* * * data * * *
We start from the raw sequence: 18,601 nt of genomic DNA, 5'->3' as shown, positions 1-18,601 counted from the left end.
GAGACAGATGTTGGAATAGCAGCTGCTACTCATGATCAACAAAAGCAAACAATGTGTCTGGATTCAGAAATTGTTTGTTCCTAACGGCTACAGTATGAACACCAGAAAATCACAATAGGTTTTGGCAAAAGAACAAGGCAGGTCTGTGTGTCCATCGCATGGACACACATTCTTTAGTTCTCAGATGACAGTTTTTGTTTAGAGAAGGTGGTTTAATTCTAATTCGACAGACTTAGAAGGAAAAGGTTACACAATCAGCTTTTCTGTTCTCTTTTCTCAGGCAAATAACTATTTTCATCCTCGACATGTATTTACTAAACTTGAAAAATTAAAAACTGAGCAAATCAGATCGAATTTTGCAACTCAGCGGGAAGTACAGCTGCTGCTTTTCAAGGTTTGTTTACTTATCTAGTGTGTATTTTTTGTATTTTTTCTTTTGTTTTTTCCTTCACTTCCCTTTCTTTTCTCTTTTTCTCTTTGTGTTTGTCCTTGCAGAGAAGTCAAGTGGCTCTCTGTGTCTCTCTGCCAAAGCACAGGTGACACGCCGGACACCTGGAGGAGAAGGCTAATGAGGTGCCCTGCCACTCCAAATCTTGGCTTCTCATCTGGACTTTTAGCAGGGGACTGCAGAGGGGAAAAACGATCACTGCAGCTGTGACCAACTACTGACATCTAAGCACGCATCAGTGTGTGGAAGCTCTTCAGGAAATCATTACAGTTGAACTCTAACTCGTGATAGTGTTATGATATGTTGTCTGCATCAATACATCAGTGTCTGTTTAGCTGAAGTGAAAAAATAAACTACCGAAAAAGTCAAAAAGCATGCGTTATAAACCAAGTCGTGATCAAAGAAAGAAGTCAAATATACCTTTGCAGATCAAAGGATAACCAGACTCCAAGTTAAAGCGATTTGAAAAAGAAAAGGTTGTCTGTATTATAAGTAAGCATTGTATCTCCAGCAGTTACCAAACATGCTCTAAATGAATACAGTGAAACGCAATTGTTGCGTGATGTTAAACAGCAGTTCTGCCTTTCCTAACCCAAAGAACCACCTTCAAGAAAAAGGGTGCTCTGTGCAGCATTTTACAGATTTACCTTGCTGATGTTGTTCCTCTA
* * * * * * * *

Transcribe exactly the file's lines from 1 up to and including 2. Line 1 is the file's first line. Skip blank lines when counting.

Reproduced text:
We start from the raw sequence: 18,601 nt of genomic DNA, 5'->3' as shown, positions 1-18,601 counted from the left end.
GAGACAGATGTTGGAATAGCAGCTGCTACTCATGATCAACAAAAGCAAACAATGTGTCTGGATTCAGAAATTGTTTGTTCCTAACGGCTACAGTATGAACACCAGAAAATCACAATAGGTTTTGGCAAAAGAACAAGGCAGGTCTGTGTGTCCATCGCATGGACACACATTCTTTAGTTCTCAGATGACAGTTTTTGTTTAGAGAAGGTGGTTTAATTCTAATTCGACAGACTTAGAAGGAAAAGGTTACACAATCAGCTTTTCTGTTCTCTTTTCTCAGGCAAATAACTATTTTCATCCTCGACATGTATTTACTAAACTTGAAAAATTAAAAACTGAGCAAATCAGATCGAATTTTGCAACTCAGCGGGAAGTACAGCTGCTGCTTTTCAAGGTTTGTTTACTTATCTAGTGTGTATTTTTTGTATTTTTTCTTTTGTTTTTTCCTTCACTTCCCTTTCTTTTCTCTTTTTCTCTTTGTGTTTGTCCTTGCAGAGAAGTCAAGTGGCTCTCTGTGTCTCTCTGCCAAAGCACAGGTGACACGCCGGACACCTGGAGGAGAAGGCTAATGAGGTGCCCTGCCACTCCAAATCTTGGCTTCTCATCTGGACTTTTAGCAGGGGACTGCAGAGGGGAAAAACGATCACTGCAGCTGTGACCAACTACTGACATCTAAGCACGCATCAGTGTGTGGAAGCTCTTCAGGAAATCATTACAGTTGAACTCTAACTCGTGATAGTGTTATGATATGTTGTCTGCATCAATACATCAGTGTCTGTTTAGCTGAAGTGAAAAAATAAACTACCGAAAAAGTCAAAAAGCATGCGTTATAAACCAAGTCGTGATCAAAGAAAGAAGTCAAATATACCTTTGCAGATCAAAGGATAACCAGACTCCAAGTTAAAGCGATTTGAAAAAGAAAAGGTTGTCTGTATTATAAGTAAGCATTGTATCTCCAGCAGTTACCAAACATGCTCTAAATGAATACAGTGAAACGCAATTGTTGCGTGATGTTAAACAGCAGTTCTGCCTTTCCTAACCCAAAGAACCACCTTCAAGAAAAAGGGTGCTCTGTGCAGCATTTTACAGATTTACCTTGCTGATGTTGTTCCTCTA